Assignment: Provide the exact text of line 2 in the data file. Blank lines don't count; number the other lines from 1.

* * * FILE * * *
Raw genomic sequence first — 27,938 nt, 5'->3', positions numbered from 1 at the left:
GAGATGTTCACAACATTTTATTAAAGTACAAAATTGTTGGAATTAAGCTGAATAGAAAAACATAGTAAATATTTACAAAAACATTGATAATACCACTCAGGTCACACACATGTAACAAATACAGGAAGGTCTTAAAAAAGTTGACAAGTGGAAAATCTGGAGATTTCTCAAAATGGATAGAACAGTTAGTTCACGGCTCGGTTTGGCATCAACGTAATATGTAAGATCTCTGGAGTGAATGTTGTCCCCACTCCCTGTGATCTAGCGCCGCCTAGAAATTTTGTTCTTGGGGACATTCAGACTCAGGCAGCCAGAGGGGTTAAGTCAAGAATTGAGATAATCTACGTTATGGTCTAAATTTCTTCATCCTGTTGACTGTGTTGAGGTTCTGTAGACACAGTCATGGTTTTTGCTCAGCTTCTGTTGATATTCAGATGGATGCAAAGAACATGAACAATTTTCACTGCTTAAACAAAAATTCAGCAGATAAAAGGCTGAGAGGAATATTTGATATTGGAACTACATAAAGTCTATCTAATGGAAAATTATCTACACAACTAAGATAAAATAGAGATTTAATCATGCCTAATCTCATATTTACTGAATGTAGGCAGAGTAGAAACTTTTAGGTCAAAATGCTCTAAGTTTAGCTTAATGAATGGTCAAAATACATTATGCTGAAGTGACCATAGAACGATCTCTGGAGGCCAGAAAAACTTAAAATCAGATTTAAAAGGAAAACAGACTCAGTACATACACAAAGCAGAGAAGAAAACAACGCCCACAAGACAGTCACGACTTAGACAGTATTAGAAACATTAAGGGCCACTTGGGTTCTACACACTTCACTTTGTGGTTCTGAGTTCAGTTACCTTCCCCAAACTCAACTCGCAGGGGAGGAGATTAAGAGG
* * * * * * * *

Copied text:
GAGATGTTCACAACATTTTATTAAAGTACAAAATTGTTGGAATTAAGCTGAATAGAAAAACATAGTAAATATTTACAAAAACATTGATAATACCACTCAGGTCACACACATGTAACAAATACAGGAAGGTCTTAAAAAAGTTGACAAGTGGAAAATCTGGAGATTTCTCAAAATGGATAGAACAGTTAGTTCACGGCTCGGTTTGGCATCAACGTAATATGTAAGATCTCTGGAGTGAATGTTGTCCCCACTCCCTGTGATCTAGCGCCGCCTAGAAATTTTGTTCTTGGGGACATTCAGACTCAGGCAGCCAGAGGGGTTAAGTCAAGAATTGAGATAATCTACGTTATGGTCTAAATTTCTTCATCCTGTTGACTGTGTTGAGGTTCTGTAGACACAGTCATGGTTTTTGCTCAGCTTCTGTTGATATTCAGATGGATGCAAAGAACATGAACAATTTTCACTGCTTAAACAAAAATTCAGCAGATAAAAGGCTGAGAGGAATATTTGATATTGGAACTACATAAAGTCTATCTAATGGAAAATTATCTACACAACTAAGATAAAATAGAGATTTAATCATGCCTAATCTCATATTTACTGAATGTAGGCAGAGTAGAAACTTTTAGGTCAAAATGCTCTAAGTTTAGCTTAATGAATGGTCAAAATACATTATGCTGAAGTGACCATAGAACGATCTCTGGAGGCCAGAAAAACTTAAAATCAGATTTAAAAGGAAAACAGACTCAGTACATACACAAAGCAGAGAAGAAAACAACGCCCACAAGACAGTCACGACTTAGACAGTATTAGAAACATTAAGGGCCACTTGGGTTCTACACACTTCACTTTGTGGTTCTGAGTTCAGTTACCTTCCCCAAACTCAACTCGCAGGGGAGGAGATTAAGAGG